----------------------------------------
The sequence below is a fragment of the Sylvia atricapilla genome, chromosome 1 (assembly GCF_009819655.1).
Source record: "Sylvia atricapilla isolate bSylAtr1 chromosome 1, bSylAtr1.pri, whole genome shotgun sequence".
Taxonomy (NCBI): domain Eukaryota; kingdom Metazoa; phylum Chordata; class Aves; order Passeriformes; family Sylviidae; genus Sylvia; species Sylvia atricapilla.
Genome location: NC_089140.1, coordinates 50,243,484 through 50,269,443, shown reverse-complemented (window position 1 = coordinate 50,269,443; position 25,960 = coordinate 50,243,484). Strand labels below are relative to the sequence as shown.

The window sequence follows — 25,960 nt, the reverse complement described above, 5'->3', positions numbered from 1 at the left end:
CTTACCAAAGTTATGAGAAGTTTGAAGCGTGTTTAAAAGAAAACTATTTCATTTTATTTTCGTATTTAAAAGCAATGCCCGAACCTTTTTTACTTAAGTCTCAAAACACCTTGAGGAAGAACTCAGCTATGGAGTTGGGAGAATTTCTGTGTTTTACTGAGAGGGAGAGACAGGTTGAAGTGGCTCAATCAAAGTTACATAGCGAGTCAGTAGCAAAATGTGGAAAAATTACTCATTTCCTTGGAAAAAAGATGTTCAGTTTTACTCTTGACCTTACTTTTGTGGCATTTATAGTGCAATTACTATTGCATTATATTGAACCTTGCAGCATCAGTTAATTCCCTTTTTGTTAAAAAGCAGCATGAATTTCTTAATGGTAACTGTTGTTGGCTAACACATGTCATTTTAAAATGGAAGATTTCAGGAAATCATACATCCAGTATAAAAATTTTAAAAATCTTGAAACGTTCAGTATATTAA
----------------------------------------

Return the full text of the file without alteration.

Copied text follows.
The sequence below is a fragment of the Sylvia atricapilla genome, chromosome 1 (assembly GCF_009819655.1).
Source record: "Sylvia atricapilla isolate bSylAtr1 chromosome 1, bSylAtr1.pri, whole genome shotgun sequence".
Taxonomy (NCBI): domain Eukaryota; kingdom Metazoa; phylum Chordata; class Aves; order Passeriformes; family Sylviidae; genus Sylvia; species Sylvia atricapilla.
Genome location: NC_089140.1, coordinates 50,243,484 through 50,269,443, shown reverse-complemented (window position 1 = coordinate 50,269,443; position 25,960 = coordinate 50,243,484). Strand labels below are relative to the sequence as shown.

The window sequence follows — 25,960 nt, the reverse complement described above, 5'->3', positions numbered from 1 at the left end:
CTTACCAAAGTTATGAGAAGTTTGAAGCGTGTTTAAAAGAAAACTATTTCATTTTATTTTCGTATTTAAAAGCAATGCCCGAACCTTTTTTACTTAAGTCTCAAAACACCTTGAGGAAGAACTCAGCTATGGAGTTGGGAGAATTTCTGTGTTTTACTGAGAGGGAGAGACAGGTTGAAGTGGCTCAATCAAAGTTACATAGCGAGTCAGTAGCAAAATGTGGAAAAATTACTCATTTCCTTGGAAAAAAGATGTTCAGTTTTACTCTTGACCTTACTTTTGTGGCATTTATAGTGCAATTACTATTGCATTATATTGAACCTTGCAGCATCAGTTAATTCCCTTTTTGTTAAAAAGCAGCATGAATTTCTTAATGGTAACTGTTGTTGGCTAACACATGTCATTTTAAAATGGAAGATTTCAGGAAATCATACATCCAGTATAAAAATTTTAAAAATCTTGAAACGTTCAGTATATTAA